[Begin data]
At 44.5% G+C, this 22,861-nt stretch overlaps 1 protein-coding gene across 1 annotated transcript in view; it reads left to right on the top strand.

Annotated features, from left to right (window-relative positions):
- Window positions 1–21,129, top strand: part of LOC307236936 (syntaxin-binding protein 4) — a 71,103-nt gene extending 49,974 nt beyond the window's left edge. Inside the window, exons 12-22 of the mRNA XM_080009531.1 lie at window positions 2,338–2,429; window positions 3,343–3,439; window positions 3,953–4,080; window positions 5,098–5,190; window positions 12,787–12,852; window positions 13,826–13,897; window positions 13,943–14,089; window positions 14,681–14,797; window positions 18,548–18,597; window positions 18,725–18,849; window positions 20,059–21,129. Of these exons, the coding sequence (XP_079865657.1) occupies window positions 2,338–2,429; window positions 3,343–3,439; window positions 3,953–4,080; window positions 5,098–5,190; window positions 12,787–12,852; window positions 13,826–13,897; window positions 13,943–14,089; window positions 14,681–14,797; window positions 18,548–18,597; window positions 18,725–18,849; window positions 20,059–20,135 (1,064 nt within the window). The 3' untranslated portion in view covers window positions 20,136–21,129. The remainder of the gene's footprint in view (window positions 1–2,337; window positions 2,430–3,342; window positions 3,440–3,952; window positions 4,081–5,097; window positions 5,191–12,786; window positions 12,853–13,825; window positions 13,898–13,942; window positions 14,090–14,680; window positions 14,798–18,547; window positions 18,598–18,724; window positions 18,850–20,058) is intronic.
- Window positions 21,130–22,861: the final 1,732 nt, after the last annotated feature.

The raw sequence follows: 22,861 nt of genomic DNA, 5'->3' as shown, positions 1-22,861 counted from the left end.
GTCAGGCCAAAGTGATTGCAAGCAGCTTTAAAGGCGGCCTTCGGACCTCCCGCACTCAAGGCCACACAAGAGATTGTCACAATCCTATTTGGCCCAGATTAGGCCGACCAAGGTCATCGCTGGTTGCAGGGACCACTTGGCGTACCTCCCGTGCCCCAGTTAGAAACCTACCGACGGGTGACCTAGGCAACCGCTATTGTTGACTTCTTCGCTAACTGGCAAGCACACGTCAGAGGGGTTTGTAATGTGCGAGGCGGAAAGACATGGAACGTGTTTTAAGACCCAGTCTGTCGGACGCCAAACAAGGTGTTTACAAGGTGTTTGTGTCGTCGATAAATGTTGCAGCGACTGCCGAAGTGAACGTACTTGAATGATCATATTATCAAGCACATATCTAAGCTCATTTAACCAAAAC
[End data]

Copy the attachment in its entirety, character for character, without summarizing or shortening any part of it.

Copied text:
At 44.5% G+C, this 22,861-nt stretch overlaps 1 protein-coding gene across 1 annotated transcript in view; it reads left to right on the top strand.

Annotated features, from left to right (window-relative positions):
- Window positions 1–21,129, top strand: part of LOC307236936 (syntaxin-binding protein 4) — a 71,103-nt gene extending 49,974 nt beyond the window's left edge. Inside the window, exons 12-22 of the mRNA XM_080009531.1 lie at window positions 2,338–2,429; window positions 3,343–3,439; window positions 3,953–4,080; window positions 5,098–5,190; window positions 12,787–12,852; window positions 13,826–13,897; window positions 13,943–14,089; window positions 14,681–14,797; window positions 18,548–18,597; window positions 18,725–18,849; window positions 20,059–21,129. Of these exons, the coding sequence (XP_079865657.1) occupies window positions 2,338–2,429; window positions 3,343–3,439; window positions 3,953–4,080; window positions 5,098–5,190; window positions 12,787–12,852; window positions 13,826–13,897; window positions 13,943–14,089; window positions 14,681–14,797; window positions 18,548–18,597; window positions 18,725–18,849; window positions 20,059–20,135 (1,064 nt within the window). The 3' untranslated portion in view covers window positions 20,136–21,129. The remainder of the gene's footprint in view (window positions 1–2,337; window positions 2,430–3,342; window positions 3,440–3,952; window positions 4,081–5,097; window positions 5,191–12,786; window positions 12,853–13,825; window positions 13,898–13,942; window positions 14,090–14,680; window positions 14,798–18,547; window positions 18,598–18,724; window positions 18,850–20,058) is intronic.
- Window positions 21,130–22,861: the final 1,732 nt, after the last annotated feature.

The raw sequence follows: 22,861 nt of genomic DNA, 5'->3' as shown, positions 1-22,861 counted from the left end.
GTCAGGCCAAAGTGATTGCAAGCAGCTTTAAAGGCGGCCTTCGGACCTCCCGCACTCAAGGCCACACAAGAGATTGTCACAATCCTATTTGGCCCAGATTAGGCCGACCAAGGTCATCGCTGGTTGCAGGGACCACTTGGCGTACCTCCCGTGCCCCAGTTAGAAACCTACCGACGGGTGACCTAGGCAACCGCTATTGTTGACTTCTTCGCTAACTGGCAAGCACACGTCAGAGGGGTTTGTAATGTGCGAGGCGGAAAGACATGGAACGTGTTTTAAGACCCAGTCTGTCGGACGCCAAACAAGGTGTTTACAAGGTGTTTGTGTCGTCGATAAATGTTGCAGCGACTGCCGAAGTGAACGTACTTGAATGATCATATTATCAAGCACATATCTAAGCTCATTTAACCAAAAC